Eat Right for your Blood TypeMabero
Jul 2, 2001 6:51 AM
Here's a book title (in the topic) that you all should just browse upon the next time you are in a health food is incredible the difference it makes in riding, lifestyle, etc...

It prioritizes your diet according to your blood type which dictates what types of enzyme structure you have in your stomach, considers what each blood type benefits the most from, etc...

For instance I am a Blood Type O and therefore I am the oldest blood type on Earth (AB is the youngest). My diet mainly consists of meat. Venison, elk, cow, chicken, seafood (certain kinds)...but there are also thing that I should avoid: I do not eat wheat (try that for a week!), dairy, pork, and other certain foods...what's ironic is the foods that I now avoid are the foods that would make my stomach upset, give me heartburn, or just make me feel bloated and conseqeuntly a shitty ride.

Just consider it with an open mind. And read up on makes sense though...we all have different molecular structures due to masculinity, femininity, and our blood types...shouldn't a diet be constructed on such things?

p.s. for the people who are wondering what do I do if I do not eat Wheat (which includes all store breads, yes white bread is made from wheat bread)...I eat things that are made usually from Spelt Flour...I love it! Soy Flour is so much drier and can taste disgusting.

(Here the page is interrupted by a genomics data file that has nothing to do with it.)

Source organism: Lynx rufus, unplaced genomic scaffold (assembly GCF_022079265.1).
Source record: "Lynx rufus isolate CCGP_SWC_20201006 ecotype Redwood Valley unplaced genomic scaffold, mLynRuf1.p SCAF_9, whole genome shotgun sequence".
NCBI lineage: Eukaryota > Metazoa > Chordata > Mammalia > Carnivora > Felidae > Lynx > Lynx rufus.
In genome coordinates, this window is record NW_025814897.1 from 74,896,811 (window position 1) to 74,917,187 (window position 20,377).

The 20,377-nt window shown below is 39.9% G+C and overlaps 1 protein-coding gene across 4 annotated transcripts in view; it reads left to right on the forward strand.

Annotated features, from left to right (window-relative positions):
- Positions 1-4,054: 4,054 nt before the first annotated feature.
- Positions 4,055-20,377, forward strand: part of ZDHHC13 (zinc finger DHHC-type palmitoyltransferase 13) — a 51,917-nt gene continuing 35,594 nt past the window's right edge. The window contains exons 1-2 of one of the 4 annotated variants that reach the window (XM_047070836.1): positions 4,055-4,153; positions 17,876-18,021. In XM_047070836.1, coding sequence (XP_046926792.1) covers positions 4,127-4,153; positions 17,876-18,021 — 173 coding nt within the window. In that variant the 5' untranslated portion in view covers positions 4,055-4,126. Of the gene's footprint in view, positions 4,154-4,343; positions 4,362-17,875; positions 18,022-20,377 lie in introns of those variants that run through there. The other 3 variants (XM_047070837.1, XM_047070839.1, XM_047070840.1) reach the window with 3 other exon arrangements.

From what study...Skeptik
Jul 2, 2001 11:07 AM
...was data collected which suggests that Type O is the "oldest" blood type? And what study model was used?

--just curious
Don't believe everything you think you read.StewK
Jul 2, 2001 6:59 AM
I could be wrong, but I think the story you are referring to is about a rider who participated in a celebration in his home town the night before the last stage. If this is the story you are referring to, the problem was that the meat he had eaten was prepared with some sort of alcoholic beverage (wine or brandy or something like this) and so had a relatively high alcohol content (the rider was aware of this but was well in the lead up to this point in the race and had only one stage to go). In any event, it was the alcohol, not the meat, that caused his problem.
What was your entire meal?SimpleGreen
Jul 2, 2001 10:27 AM
How heavy was the meal? Lots of fatty foods can make you feel sluggish. You probably didnt eat enough carbs that day, and perhaps you were tired/had a bad day.

Eat proteins the evening you have had a hard or long ride and an easy ride or off day scheduled for the following day. Proteins are necessary but should be eaten at the right time.

I think it's in your headColnagoFE
Jul 2, 2001 1:30 PM
assuming you ate some potatoes and such with your steak i think you just had a bad day. i've never had that problem, but eating steak every night is probably not a good idea either.